October 24, 2012

I don't usually put up campaign ads, but this one is particularly effective not only as a reminder, but as a motivator.

Republicans are doing everything they possibly can to discourage voting. From making registration more difficult to "accidentally" printing the wrong election date on ballots mailed to Latinos to limiting early voting hours on the weekend before the election, they have decided that if they can't win it straight up, they'll put as many barriers in our way as possible.

537 votes. That's all that stood between Bush and Gore. It came down to 537 votes. That's too close. Way too close.

The past is the past. But the only way to overcome all of the roadblocks is to step up and cast a vote in overwhelming numbers. Even if you think they're jacking with voting machines or there's something hinky with Tagg Romney's ownership percentage in Hart Intercivic, it can only be overcome by voting in huge numbers. They can't jack everything no matter how hard they try, but it means getting out and voting.

So far, that's happening. The early voting is overwhelmingly going in favor of Democrats, particularly in swing states. OFA director Jeremy Bird sent out a memo earlier today with some early numbers:

Non-Midterm Voters: Across nine battleground states, Democrats have a 19.7 point advantage in ballots cast among non-midterm voters. More than half (51.5 percent) of non-midterm voters who have voted already are Democrats, while fewer than a third (just 31.8 percent) are Republicans.

For example, in North Carolina, 51.5 percent of those who have already voted are Democrats, compared with just 25.1 percent who are Republicans. That’s a major advantage. And among these non-midterm voters who have voted in North Carolina so far, 87 percent of them are youth (under 35), African-American, Latino or new registrants (registered after the 2008 election).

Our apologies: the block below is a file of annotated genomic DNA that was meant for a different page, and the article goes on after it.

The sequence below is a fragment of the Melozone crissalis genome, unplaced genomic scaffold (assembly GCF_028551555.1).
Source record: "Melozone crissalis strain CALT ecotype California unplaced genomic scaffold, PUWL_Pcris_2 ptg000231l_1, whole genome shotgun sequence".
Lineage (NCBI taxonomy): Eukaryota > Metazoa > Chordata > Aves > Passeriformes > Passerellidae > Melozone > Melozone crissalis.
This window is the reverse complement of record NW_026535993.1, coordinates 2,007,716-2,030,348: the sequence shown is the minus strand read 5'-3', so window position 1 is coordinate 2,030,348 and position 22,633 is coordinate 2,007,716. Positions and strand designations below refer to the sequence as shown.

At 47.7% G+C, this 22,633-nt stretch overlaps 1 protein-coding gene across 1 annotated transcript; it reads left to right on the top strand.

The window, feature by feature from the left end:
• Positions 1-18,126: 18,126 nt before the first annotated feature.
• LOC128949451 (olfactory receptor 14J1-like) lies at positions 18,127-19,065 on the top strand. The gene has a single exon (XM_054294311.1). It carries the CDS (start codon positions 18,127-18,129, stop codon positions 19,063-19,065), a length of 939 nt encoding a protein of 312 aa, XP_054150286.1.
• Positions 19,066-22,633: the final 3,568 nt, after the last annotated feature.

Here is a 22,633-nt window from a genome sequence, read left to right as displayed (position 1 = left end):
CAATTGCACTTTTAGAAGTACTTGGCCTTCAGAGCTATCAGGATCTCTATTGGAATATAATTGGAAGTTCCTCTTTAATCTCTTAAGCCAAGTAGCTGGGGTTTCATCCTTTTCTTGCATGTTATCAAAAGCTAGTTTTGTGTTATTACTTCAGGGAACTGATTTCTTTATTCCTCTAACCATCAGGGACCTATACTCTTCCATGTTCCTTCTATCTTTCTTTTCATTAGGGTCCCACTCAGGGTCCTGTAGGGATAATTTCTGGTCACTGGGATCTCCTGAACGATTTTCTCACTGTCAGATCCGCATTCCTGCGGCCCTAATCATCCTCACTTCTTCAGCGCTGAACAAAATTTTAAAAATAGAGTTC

All Voters: Among all voters, Democrats have a 10.7 point advantage over Republicans. Just under half (49.6 percent) of voters who have cast ballots are Democrats, while just 38.9 percent are Republicans. In the only two states--Colorado and Florida--where Republicans lead right now in total ballots cast, Democrats are cutting into traditional Republican leads there; we’re doing better today than at this point in 2008. And once in-person early voting is included (it just started in Colorado on Monday and starts in Florida this weekend), Democrats will take the lead.

The numbers are there. My worst nightmare is having Hans Von Spakovsky out there challenging voters in the swing states to try and hand an election that shouldn't even be close over to Mitt Romney.

Everyone in our household voted by absentee ballot last week. We're going to be spending Election Day and the time leading up to it getting out the vote, phone banking and doing whatever else is necessary to make sure there are no Republican challenges to this election that land in the Supreme Court.

I hope you're doing the same.

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